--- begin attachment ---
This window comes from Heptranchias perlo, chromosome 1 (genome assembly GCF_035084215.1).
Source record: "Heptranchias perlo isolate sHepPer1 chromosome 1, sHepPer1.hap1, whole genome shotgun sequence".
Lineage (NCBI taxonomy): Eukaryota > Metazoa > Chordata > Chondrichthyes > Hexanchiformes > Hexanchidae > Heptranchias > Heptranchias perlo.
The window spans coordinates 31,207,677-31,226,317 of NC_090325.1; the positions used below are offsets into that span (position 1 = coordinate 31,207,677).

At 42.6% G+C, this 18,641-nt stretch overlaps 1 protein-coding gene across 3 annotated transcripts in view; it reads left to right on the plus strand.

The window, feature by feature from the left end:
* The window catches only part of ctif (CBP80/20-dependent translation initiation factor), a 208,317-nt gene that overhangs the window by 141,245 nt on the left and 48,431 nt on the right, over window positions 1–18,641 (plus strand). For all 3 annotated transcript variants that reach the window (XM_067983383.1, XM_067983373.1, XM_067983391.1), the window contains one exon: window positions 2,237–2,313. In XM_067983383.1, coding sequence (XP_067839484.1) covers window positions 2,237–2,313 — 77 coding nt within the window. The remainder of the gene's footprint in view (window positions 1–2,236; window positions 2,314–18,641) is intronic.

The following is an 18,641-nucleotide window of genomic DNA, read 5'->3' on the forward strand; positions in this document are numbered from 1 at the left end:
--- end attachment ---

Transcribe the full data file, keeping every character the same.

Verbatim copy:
This window comes from Heptranchias perlo, chromosome 1 (genome assembly GCF_035084215.1).
Source record: "Heptranchias perlo isolate sHepPer1 chromosome 1, sHepPer1.hap1, whole genome shotgun sequence".
Lineage (NCBI taxonomy): Eukaryota > Metazoa > Chordata > Chondrichthyes > Hexanchiformes > Hexanchidae > Heptranchias > Heptranchias perlo.
The window spans coordinates 31,207,677-31,226,317 of NC_090325.1; the positions used below are offsets into that span (position 1 = coordinate 31,207,677).

At 42.6% G+C, this 18,641-nt stretch overlaps 1 protein-coding gene across 3 annotated transcripts in view; it reads left to right on the plus strand.

The window, feature by feature from the left end:
* The window catches only part of ctif (CBP80/20-dependent translation initiation factor), a 208,317-nt gene that overhangs the window by 141,245 nt on the left and 48,431 nt on the right, over window positions 1–18,641 (plus strand). For all 3 annotated transcript variants that reach the window (XM_067983383.1, XM_067983373.1, XM_067983391.1), the window contains one exon: window positions 2,237–2,313. In XM_067983383.1, coding sequence (XP_067839484.1) covers window positions 2,237–2,313 — 77 coding nt within the window. The remainder of the gene's footprint in view (window positions 1–2,236; window positions 2,314–18,641) is intronic.

The following is an 18,641-nucleotide window of genomic DNA, read 5'->3' on the forward strand; positions in this document are numbered from 1 at the left end: